#5: However, as venture capital funding dried up, SVB’s depositors (start-ups) started withdrawing their cash to fund their operations. To meet the cash needs, SVB first sold off its “available for sale” securities at a loss (as the price had fallen alongside rising rates). To further shore up its cash balances, the bank decided to (unexpectedly) raise equity capital. This sent alarm bells ringing in the Silicon Valley tech ecosystem around the liquidity condition of the bank – especially as majority of depositors of the bank had deposits well in excess of the Federal Deposit Insurance Corporation’s (FDIC) $250,000 limit! (This aspect is an important differentiator of liability franchise for financials, as we will discuss later in this note.)

#6: The key fear of SVB depositors was that if deposits fell further, SVB would be forced to sell its held-to-maturity bond portfolio and recognize a $15bn loss. This is in turn would move SVB closer to insolvency. This fear led startups to withdraw their money, prompting fears amongst others that the bank would run out of money, leading to more withdrawals. In other words, SVB was a textbook bank run. 

Asset Liability Management (ALM) becomes important especially in times of rising interest rates

Our investors may remember a similar event playing out for the NBFC sector in general and for Housing Finance Companies (HFCs) in particular during the IL&FS crisis in 2018. To recap, IL&FS defaulted on repayment of commercial paper (short-term borrowing) around Jun-Sep’18 which led to the credit agencies downgrading the company’s debt and yields rising (increasing the rate at which NBFCs could borrow short term money).  

IL&FS had been funding long term projects via short term borrowing. In normal circumstances, as its short-term debt matured, the company would repay such debt by borrowing anew from the markets. The default on its repayments resulted in short term liquidity available to IL&FS drying up further, as a result of which its ability to honor its future debt commitments came into question. The fear of debt repayments engulfed NBFCs operating on similar ‘borrow short term, lend long term model’ as the cost of short-term debt kept increasing through 2018.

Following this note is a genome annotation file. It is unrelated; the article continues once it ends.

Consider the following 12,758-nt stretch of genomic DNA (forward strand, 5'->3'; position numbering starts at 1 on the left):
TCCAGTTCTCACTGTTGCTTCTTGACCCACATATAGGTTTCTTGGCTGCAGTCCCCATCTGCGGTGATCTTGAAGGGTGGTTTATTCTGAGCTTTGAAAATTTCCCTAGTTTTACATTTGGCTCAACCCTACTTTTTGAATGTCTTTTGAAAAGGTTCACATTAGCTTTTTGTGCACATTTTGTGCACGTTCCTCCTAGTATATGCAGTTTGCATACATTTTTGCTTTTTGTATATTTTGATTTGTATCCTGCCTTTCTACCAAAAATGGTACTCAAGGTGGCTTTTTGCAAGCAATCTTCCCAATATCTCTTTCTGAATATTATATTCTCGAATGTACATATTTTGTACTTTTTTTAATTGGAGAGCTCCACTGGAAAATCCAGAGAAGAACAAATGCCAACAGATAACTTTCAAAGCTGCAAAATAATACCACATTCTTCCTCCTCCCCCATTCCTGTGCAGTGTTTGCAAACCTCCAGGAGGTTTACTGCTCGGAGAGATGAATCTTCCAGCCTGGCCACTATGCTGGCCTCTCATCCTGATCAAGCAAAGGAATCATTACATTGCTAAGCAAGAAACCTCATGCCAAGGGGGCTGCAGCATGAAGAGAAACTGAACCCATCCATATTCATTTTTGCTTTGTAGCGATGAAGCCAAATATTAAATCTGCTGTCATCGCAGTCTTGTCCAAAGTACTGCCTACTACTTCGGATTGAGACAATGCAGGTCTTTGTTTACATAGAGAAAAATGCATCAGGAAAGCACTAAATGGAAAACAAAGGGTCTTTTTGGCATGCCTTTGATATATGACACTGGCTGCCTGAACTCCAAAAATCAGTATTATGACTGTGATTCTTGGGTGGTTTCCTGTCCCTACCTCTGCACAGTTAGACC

Many institutions which were buyers of NBFC short term debt started dumping the commercial paper issued by lenders like DHFL and Indiabulls Housing Finance. This resulted in the sharp erosion in their share prices as well. In Jun’19 as a result of the aforementioned liquidity squeeze, DHFL defaulted on its repayment of short-term debt, further increasing the short-term borrowing rates and taking down a whole host of NBFCs that relied on short term funding for their sustenance. 

The events that unfolded during the 2018 NBFC crisis is a great case in point of how Asset Liability (Mis)management can affect the survival of a lender. In normal circumstances, as short-term rates are lower than long term rates, lenders can borrow money short term and lend it out for long term (for e.g. borrow money at 3 month/1 year rates and lend it out 5 /10 year rates) thus earning a ‘spread’ in the process. When market conditions are benign, such short-term debt can be rolled over (by borrowing anew) at expiry without much difference in borrowing rates. However, whenever the cost of borrowing rises (as was the case in 2018 in India), the ability of lenders to honor their commitments without taking a hit on profitability reduces materially. This in turn can become a trigger for insolvency as IL&FS discovered in 2018 and SVB in 2023. 

A simple way to understand how well a NBFC manages its assets and liabilities is shown in the chart below. NBFC A is contractually obligated to pay Rs.100 after 3 months to its debtholders. However, it has only Rs.50 coming in from the assets it owns in that period – hence leading to a shortfall of Rs.50 which it would need to cover by borrowing in the market. NBFC B on the other hand, also has Rs.100 of expected outflow after 3 months but has Rs.150 coming in from its assets – thus leading to a surplus of Rs.50, removing any market dependency to meet its liability obligations. 

Understanding this ALM risk forms a key part of our research process and as shown in the charts below, the NBFCs in the KCP universe have a ‘surplus’ across the liability time periods.